Inflation is Best Explained by This Underrated Economic Theory

Currently, the most underrated theory in economics is the so-called quantity theory of money. It’s long gone out of fashion, and even Federal Reserve Chairman Jerome Powell has said that a strong link between the price of silver and price hasn’t held for at least 40 years. . Nevertheless, on closer inspection, quantity theory does a reasonable job of explaining much of recent economic history.

In its simplest form, the quantity theory states that MV = PT. In other words, the quantity of money multiplied by its velocity of circulation encompasses all relevant transactions. (Money, velocity, prices, and transactions are the respective terms of this equation.) More concretely, quantity theory suggests that it is useful to think of the “M” in this equation – the money supply – as active causal variable for macroeconomics. Politics.

Consider the recent 8-9% inflation spurt in the United States. The simple fact is that M2 – a broad measure of money supply – increased by around 40% between February 2020 and February 2022. In the quantity theory approach, this would be a reason to expect further inflation , and of course that is exactly what happened .

The quantity theory has never been exact, one of the reasons being that the velocity (or rate of turnover) of money can also vary. At the start of the pandemic, spending on many services was difficult, even dangerous, and so savings exploded. Yet those days did not last, and when the new increase in money supply was unleashed on the US economy, there were inflationary consequences.

This is consistent with one of the oldest truths in economic history, from the inflationary episodes of ancient Rome to the French Revolution to Weimar Germany. In retrospect, the current inflation problems in the United States should not have been a surprise.

One of the reasons the quantity theory fell out of favor was that the Fed dramatically increased bank reserves after the 2008 financial crisis. By mid-2010, the Fed had increased banking system reserves by 1. 2 trillion dollars, compared to about 15 billion dollars in the few years just before the crisis. Yet inflation remained below 2%, and during the early parts of the crisis fell.

On closer inspection, this episode does not refute the quantity theory. The theory leaves room for the possibility that decreases in velocity – which can also be referred to as increases in the demand for holding money – can counteract increases in the money supply. In this sense, the Fed started paying interest on bank reserves, which led banks to hold most of the new increase in reserves. The Fed’s policy was therefore more a capitalization of the banking system than a true expansionary monetary policy.

It is true that a former proponent of the quantity theory, the Nobel laureate Milton Friedman, overemphasized the stability of the demand for money. Friedman’s theory therefore did not apply too well to the period 2008-2010. But the more general version of quantity theory has held up well.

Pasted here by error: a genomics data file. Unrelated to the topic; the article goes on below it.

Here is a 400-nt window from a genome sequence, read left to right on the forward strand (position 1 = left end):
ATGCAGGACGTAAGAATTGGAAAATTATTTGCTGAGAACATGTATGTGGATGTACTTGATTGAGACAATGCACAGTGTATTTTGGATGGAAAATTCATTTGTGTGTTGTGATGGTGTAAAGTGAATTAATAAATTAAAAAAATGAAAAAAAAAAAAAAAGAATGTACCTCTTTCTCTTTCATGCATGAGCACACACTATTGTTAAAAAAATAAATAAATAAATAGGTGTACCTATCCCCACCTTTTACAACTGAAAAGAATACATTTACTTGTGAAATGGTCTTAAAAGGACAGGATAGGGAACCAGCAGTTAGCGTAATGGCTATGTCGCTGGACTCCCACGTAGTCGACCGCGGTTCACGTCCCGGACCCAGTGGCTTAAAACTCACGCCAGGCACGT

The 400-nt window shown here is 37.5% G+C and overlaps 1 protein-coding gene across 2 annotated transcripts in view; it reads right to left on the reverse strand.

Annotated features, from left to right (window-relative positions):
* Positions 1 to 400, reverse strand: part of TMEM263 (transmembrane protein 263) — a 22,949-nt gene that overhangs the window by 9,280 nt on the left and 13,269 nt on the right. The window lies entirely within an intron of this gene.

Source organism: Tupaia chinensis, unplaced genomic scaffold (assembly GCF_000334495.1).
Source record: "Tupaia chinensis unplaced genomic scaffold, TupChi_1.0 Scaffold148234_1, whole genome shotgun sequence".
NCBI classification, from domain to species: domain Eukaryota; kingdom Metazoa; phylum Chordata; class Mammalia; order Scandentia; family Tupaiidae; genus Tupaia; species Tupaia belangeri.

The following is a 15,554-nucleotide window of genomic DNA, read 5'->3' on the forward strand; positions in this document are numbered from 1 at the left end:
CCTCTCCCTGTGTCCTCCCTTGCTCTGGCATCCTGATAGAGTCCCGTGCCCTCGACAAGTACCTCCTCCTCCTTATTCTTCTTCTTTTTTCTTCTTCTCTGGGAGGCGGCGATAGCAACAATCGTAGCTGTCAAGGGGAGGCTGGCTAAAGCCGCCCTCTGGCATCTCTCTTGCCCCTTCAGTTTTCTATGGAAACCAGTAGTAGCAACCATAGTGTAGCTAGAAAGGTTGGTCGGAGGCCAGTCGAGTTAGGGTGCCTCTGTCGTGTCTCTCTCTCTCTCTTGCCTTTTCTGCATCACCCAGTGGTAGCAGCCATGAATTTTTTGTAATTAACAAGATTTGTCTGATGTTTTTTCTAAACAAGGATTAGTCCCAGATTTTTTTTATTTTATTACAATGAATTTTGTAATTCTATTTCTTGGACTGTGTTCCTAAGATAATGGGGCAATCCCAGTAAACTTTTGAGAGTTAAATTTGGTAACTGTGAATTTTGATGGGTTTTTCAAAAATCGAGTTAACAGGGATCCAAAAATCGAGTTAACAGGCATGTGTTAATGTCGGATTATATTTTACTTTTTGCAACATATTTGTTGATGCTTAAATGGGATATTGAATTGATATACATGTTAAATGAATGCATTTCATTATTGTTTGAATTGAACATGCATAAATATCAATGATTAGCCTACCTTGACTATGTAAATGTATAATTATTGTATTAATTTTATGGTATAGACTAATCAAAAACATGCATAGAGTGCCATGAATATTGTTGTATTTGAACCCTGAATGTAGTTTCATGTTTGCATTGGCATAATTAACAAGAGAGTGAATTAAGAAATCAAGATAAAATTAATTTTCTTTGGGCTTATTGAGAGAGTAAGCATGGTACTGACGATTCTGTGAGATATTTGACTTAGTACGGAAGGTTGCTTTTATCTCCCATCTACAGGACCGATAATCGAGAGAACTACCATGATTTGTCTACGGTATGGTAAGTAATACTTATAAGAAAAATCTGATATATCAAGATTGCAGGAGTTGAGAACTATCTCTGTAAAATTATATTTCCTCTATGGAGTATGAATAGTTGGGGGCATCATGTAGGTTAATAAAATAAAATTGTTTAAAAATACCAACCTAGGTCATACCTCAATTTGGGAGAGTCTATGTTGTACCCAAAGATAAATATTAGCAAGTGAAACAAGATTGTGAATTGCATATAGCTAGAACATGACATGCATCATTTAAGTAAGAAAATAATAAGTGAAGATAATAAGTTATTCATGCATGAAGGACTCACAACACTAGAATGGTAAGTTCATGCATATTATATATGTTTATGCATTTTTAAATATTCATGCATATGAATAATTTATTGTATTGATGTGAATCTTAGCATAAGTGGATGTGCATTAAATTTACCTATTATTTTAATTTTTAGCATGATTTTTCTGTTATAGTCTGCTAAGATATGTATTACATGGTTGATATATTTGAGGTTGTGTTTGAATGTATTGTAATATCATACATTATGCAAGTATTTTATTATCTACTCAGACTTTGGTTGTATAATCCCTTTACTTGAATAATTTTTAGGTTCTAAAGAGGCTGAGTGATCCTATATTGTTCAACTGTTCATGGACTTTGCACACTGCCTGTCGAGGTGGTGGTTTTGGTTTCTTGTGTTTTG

So what could a quantity theorist say about the current situation?

An obvious point is that, despite all the rhetoric from the Fed to the contrary, current monetary policy remains expansionary. If you look at interest rates, the recent fed funds rate has hovered around 2.5%. Many treasury bill rates are between 3% and 4%. You can debate the appropriate measure of price inflation (underlying inflation? Headline inflation? Median inflation?), but by any reasonable standard, these interest rates are still negative in real terms. The Fed is simply not doing much to stifle borrowing.

A more positive sign is M2 growth, which was 5.3% year-on-year in July 2022. With economic growth of 2%, this corresponds to inflation of just over 3%, assuming that Monetary gear changes do not occur. Even better, M2 growth rates have steadily declined from almost 14% in August 2021.

One way to think about all this data is that the US is likely to converge to lower rates of inflation – but this interest rate policy is overstated in its effectiveness. This perspective follows naturally from the tools of quantity theory.

Some analysts point out that reducing the inflation rate requires big changes in fiscal policy. This is generally true for bankrupt nations, which must print money to pay the bills. But for solvent countries like the United States, it is not necessary.

I predict that price inflation rates will fall significantly over the next three to five years without a very dramatic change in the overall fiscal position of the United States. If I’m right, it’s worth noting, it will represent a triumph for the quantity theory of money.

More from Bloomberg Opinion:

• No one knows how long inflation will last: Niall Ferguson

• Inflation surprises are bad even when they are good: Jonathan Levin

• Fed messaging needs an update: Editors

This column does not necessarily reflect the opinion of the Editorial Board or of Bloomberg LP and its owners.

Tyler Cowen is a Bloomberg Opinion columnist. He is a professor of economics at George Mason University and writes for the Marginal Revolution blog. He is co-author of “Talent: How to Identify the Energizers, Creatives and Winners in the World”.

More stories like this are available at